Despite its commonplace appeal, green can be mystical, unnerving at times. Duke Ellington, for one, hated the color and never wore it: "He was a city boy. Green was like grass, and grass reminded him of graves," said Duke's biographer, Derek Jewell.
Green eyes are often signs of the supernatural, or of exceptional ability, or simply danger ("All that is not equal to the poison which flows/From your eyes, from your green eyes," Baudelaire, "Le Poison"). Rasputin had green eyes, as did Becky Sharp, Ichabod Crane, Thomas Gray's poor drowned cat, Ted Williams, Samuel Beckett and Sharbat Gula, the Afghanistani woman immortalized on National Geographic's 1984 cover (below). And in Joyce's "An Encounter," from Dubliners, a pair of boys encounter a shabby pervert who, as the narrator describes, had "a pair of bottle green eyes peering at me from under a twitching forehead."
"Green Eyes", from Husker Du's 1985 Flip Your Wig, is one of their prettiest songs. And "Green Eyed Lady," Sugarloaf's one-hit wonder from 1970, can be found here.
There's a man trying to sleep but, some paces away, stands a great green door, behind which he hears sounds of a party--people laughing, a piano banging, horns, shrieks. He stares at the door, wondering what it could open into--a casino? A private sex club? He knocks, and no one responds; he knocks again and says he has an invitation--the door opens a crack. "Joe sent me!" the man yelps. And there's a thick laugh and slam! the green door is closed again.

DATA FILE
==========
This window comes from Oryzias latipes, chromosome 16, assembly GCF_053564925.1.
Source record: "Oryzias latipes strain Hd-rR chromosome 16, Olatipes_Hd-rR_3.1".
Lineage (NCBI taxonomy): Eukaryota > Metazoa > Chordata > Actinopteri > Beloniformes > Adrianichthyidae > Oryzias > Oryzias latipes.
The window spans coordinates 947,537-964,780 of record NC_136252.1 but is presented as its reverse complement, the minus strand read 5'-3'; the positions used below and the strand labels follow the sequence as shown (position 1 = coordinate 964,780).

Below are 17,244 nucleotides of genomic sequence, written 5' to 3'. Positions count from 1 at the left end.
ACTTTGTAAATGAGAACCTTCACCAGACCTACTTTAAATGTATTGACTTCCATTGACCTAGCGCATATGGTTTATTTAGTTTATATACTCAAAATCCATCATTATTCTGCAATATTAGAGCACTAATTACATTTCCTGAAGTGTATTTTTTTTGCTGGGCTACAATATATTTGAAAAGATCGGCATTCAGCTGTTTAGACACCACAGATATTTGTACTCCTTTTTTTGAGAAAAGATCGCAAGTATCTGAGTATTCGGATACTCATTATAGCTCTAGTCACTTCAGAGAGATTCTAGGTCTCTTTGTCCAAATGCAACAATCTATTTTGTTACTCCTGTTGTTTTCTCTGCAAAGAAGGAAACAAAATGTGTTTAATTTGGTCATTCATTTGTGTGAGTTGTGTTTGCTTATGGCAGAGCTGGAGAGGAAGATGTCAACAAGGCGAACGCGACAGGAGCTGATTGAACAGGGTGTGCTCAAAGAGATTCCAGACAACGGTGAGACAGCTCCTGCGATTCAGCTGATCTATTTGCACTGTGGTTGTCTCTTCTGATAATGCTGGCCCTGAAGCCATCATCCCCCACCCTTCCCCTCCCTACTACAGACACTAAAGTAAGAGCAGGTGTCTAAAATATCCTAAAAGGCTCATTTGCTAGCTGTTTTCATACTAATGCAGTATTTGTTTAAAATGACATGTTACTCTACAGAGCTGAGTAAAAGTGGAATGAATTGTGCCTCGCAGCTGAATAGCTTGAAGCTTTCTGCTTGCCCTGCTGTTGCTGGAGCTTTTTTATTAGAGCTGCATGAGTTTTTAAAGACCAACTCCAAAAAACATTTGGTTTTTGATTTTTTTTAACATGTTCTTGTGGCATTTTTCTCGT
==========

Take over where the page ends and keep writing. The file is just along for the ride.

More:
Jim Lowe's "Green Door" is from 1956. A gift from the Rev. Frost, currently enjoying a well-needed vacation. Find it on the asininely-titled Great Men of Rock & Roll.
And then there's Esquerita's (or Eskew Reeder's) version, from 1962, which distills the question down to a couple phrases and lets the organ take care of the rest. It's of my favorite records: this is rock and roll--accept no substitutes. This version is a bit hard to find--one place is here.
Although red is considered the color of revolution, green has had its own incendiary past. During the English Civil War, Oliver Cromwell's troops wore green ribbons, and Anthony Ashley Cooper, the tormenter of Charles II and founder of the Whigs, worked and plotted at the Green Ribbon Club. And Carlyle, in the French Revolution, described Robespierre as a "sea green incorruptible."